Then the Lord said, ‘Because this people draw near with their words and honor Me with their lip service, but they remove their hearts far from Me, And their reverence for Me consists of tradition learned by rote, therefore behold, I will once again deal marvelously with this people, wondrously marvelous; and the wisdom of their wise men will perish, and the discernment of their discerning men with be concealed.”

In other words, the people were going through religious motions and neglecting giving God their honest and sincere love and devotion. They claimed to be close to God, but they lived disobedient lives. When our routines and habits create a prayer life of going through motions but lacking emotion, we start down a slippery path that can lead to outright disobedience. The result, as verse 14 says, is judgment from God and removal of wisdom and discernment.

Stuck in a Rut

Routines and habits provide a great foundationfor many areas of our lives, including our prayer lives. Having routines and habits within our prayer lives not only helps us remember to pray but also provides consistency with which we ask for God’s help, guidance and protection in our lives. When kids are young, teaching them the habit of daily prayer at bedtime and mealtimes is essential to their spiritual growth. But just like I can drive to places I’ve been numerous times and not remember the drive, so to can I go through my prayer time and fail to connect with the One to whom I am praying. If routine and habit are ALL that we do and we refuse to ever venture outside of them, we then allow them to limit rather than strengthen us.

Renew and Refresh

Using routines and habits to provide a base is sound practice. However, if you feel like you are “stuck in a rut,” consider that perhaps your routines and habits need renewed and refreshed. Doing so can often bring a much needed perspective change and renewed enthusiasm.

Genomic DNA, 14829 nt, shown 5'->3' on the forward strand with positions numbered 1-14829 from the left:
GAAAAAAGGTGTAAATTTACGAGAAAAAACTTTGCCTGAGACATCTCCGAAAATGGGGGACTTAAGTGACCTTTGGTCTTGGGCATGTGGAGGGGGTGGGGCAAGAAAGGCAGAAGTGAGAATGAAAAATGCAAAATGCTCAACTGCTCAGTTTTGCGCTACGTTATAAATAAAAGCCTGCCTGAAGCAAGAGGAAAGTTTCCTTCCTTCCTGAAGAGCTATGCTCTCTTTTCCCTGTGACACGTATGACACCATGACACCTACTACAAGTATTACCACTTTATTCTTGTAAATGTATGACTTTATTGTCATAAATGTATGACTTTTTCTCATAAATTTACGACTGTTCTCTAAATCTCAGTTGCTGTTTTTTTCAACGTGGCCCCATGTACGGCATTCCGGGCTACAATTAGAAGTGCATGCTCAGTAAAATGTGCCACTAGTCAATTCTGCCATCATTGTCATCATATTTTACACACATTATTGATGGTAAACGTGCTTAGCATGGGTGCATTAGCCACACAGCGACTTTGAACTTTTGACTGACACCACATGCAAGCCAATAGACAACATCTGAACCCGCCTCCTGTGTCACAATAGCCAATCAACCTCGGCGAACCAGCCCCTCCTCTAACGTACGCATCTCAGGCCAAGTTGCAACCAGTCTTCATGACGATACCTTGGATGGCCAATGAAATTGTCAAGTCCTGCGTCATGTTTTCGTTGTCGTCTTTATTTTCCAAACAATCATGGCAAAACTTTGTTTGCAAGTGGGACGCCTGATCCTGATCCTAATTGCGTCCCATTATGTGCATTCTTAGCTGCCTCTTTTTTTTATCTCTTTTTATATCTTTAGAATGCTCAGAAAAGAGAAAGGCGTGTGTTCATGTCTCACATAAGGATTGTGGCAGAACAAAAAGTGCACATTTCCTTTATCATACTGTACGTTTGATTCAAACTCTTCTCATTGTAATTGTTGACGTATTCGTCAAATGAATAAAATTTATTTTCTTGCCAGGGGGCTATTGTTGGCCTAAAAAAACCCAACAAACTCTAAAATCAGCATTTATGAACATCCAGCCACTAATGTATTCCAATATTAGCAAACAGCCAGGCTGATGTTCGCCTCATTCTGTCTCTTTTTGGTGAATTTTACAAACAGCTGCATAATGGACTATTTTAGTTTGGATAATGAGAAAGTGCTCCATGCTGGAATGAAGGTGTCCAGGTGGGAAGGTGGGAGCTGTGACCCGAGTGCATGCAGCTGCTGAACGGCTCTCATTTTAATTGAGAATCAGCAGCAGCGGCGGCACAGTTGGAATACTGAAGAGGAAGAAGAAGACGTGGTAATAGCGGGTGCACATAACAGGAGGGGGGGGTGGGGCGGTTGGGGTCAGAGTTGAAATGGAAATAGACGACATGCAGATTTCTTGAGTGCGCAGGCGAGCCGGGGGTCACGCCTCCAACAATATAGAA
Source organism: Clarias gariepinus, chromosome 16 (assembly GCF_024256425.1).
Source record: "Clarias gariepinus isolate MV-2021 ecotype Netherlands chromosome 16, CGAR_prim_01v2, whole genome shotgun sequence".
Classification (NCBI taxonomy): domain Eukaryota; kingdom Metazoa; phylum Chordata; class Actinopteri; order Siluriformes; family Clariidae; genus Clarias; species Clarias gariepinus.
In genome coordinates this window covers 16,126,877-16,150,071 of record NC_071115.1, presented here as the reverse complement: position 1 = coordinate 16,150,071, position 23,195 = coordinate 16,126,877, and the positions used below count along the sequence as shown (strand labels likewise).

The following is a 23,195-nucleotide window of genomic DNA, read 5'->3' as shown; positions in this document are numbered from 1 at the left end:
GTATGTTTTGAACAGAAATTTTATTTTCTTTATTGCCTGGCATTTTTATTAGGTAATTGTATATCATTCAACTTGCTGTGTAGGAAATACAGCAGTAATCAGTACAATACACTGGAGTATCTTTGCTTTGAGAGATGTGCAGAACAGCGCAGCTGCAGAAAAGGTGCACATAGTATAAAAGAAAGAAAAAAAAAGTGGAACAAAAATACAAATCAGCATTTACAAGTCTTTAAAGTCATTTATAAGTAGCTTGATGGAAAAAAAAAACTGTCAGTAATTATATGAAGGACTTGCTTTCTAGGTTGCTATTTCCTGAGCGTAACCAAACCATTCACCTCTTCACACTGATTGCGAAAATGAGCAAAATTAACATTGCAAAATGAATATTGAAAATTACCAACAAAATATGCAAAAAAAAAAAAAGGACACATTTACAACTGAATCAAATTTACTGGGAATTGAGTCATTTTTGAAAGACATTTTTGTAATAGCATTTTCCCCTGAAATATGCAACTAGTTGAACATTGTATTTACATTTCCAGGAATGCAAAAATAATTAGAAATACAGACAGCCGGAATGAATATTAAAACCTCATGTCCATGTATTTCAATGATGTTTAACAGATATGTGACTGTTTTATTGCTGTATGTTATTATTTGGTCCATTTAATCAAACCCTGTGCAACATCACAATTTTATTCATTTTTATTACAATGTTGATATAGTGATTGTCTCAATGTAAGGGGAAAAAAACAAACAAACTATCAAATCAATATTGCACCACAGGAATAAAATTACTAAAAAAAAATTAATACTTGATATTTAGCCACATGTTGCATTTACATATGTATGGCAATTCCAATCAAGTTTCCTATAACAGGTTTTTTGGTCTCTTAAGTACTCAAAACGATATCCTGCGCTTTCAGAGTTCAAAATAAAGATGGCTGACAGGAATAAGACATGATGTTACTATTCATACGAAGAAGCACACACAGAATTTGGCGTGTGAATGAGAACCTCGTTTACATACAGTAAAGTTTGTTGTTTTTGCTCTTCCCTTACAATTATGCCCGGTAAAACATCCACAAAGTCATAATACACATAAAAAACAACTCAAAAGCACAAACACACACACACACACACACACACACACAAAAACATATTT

First, pray in faith (Mark 11:24), in fellowship with the Holy Spirit (Romans 8:26) and in accordance with God’s will (1 John 5:14-15). Second, break up the routine. For me, this means praying more out loud instead of only journal praying. It means spending more time in silence on my knees than drinking coffee comfortably in a chair. It also means praying in the spirit more. Third, keep what works. Spending a ½ hour each morning praying backed up with time in the word works well for me. Then, throughout the day, I include additional time in the word (such as when I’m eating lunch) as well as silent time in God’s presence (sitting on the deck/porch or taking a walk).

Conclusion

No, by the grace of God, I’m not to the point that Isaiah describes. Deliberate and intentional assessment of one’s prayer life can prevent this extreme state, and doing so is a lot easier when the rut is only a light footpath rather than a deep chasm.

DISCUSSION: Are you stuck in a rut with your prayer life? What habits do you need to keep, and what changes do you need to make? Is your flesh resisting change like mine is?

Note: Inspired by the June 3, 2012 sermon by Pastor Steve Miller of New Hope Assembly of God.